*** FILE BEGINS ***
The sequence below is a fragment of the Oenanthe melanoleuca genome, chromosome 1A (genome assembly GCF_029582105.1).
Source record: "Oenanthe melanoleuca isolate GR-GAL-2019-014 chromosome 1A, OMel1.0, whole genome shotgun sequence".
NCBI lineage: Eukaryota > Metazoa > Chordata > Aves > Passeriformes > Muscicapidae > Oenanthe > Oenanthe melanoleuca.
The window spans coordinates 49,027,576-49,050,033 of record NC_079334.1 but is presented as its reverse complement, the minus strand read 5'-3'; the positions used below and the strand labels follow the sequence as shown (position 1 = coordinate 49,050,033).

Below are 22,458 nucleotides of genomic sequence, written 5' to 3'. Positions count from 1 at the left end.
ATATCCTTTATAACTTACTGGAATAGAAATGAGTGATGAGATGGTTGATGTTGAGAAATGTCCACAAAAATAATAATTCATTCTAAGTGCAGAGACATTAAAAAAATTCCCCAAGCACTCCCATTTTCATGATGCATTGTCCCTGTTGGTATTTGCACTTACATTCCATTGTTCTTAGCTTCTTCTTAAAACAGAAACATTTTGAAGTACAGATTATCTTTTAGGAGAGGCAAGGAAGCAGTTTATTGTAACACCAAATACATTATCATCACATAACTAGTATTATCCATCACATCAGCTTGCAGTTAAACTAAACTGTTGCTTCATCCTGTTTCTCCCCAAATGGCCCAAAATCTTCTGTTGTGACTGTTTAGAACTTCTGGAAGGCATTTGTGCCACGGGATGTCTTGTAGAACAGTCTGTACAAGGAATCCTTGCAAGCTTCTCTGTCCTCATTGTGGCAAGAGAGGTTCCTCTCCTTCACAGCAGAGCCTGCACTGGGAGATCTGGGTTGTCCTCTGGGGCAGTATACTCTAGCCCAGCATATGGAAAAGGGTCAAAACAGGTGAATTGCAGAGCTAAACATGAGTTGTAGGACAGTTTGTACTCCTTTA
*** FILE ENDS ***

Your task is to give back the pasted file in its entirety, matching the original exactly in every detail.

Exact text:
The sequence below is a fragment of the Oenanthe melanoleuca genome, chromosome 1A (genome assembly GCF_029582105.1).
Source record: "Oenanthe melanoleuca isolate GR-GAL-2019-014 chromosome 1A, OMel1.0, whole genome shotgun sequence".
NCBI lineage: Eukaryota > Metazoa > Chordata > Aves > Passeriformes > Muscicapidae > Oenanthe > Oenanthe melanoleuca.
The window spans coordinates 49,027,576-49,050,033 of record NC_079334.1 but is presented as its reverse complement, the minus strand read 5'-3'; the positions used below and the strand labels follow the sequence as shown (position 1 = coordinate 49,050,033).

Below are 22,458 nucleotides of genomic sequence, written 5' to 3'. Positions count from 1 at the left end.
ATATCCTTTATAACTTACTGGAATAGAAATGAGTGATGAGATGGTTGATGTTGAGAAATGTCCACAAAAATAATAATTCATTCTAAGTGCAGAGACATTAAAAAAATTCCCCAAGCACTCCCATTTTCATGATGCATTGTCCCTGTTGGTATTTGCACTTACATTCCATTGTTCTTAGCTTCTTCTTAAAACAGAAACATTTTGAAGTACAGATTATCTTTTAGGAGAGGCAAGGAAGCAGTTTATTGTAACACCAAATACATTATCATCACATAACTAGTATTATCCATCACATCAGCTTGCAGTTAAACTAAACTGTTGCTTCATCCTGTTTCTCCCCAAATGGCCCAAAATCTTCTGTTGTGACTGTTTAGAACTTCTGGAAGGCATTTGTGCCACGGGATGTCTTGTAGAACAGTCTGTACAAGGAATCCTTGCAAGCTTCTCTGTCCTCATTGTGGCAAGAGAGGTTCCTCTCCTTCACAGCAGAGCCTGCACTGGGAGATCTGGGTTGTCCTCTGGGGCAGTATACTCTAGCCCAGCATATGGAAAAGGGTCAAAACAGGTGAATTGCAGAGCTAAACATGAGTTGTAGGACAGTTTGTACTCCTTTA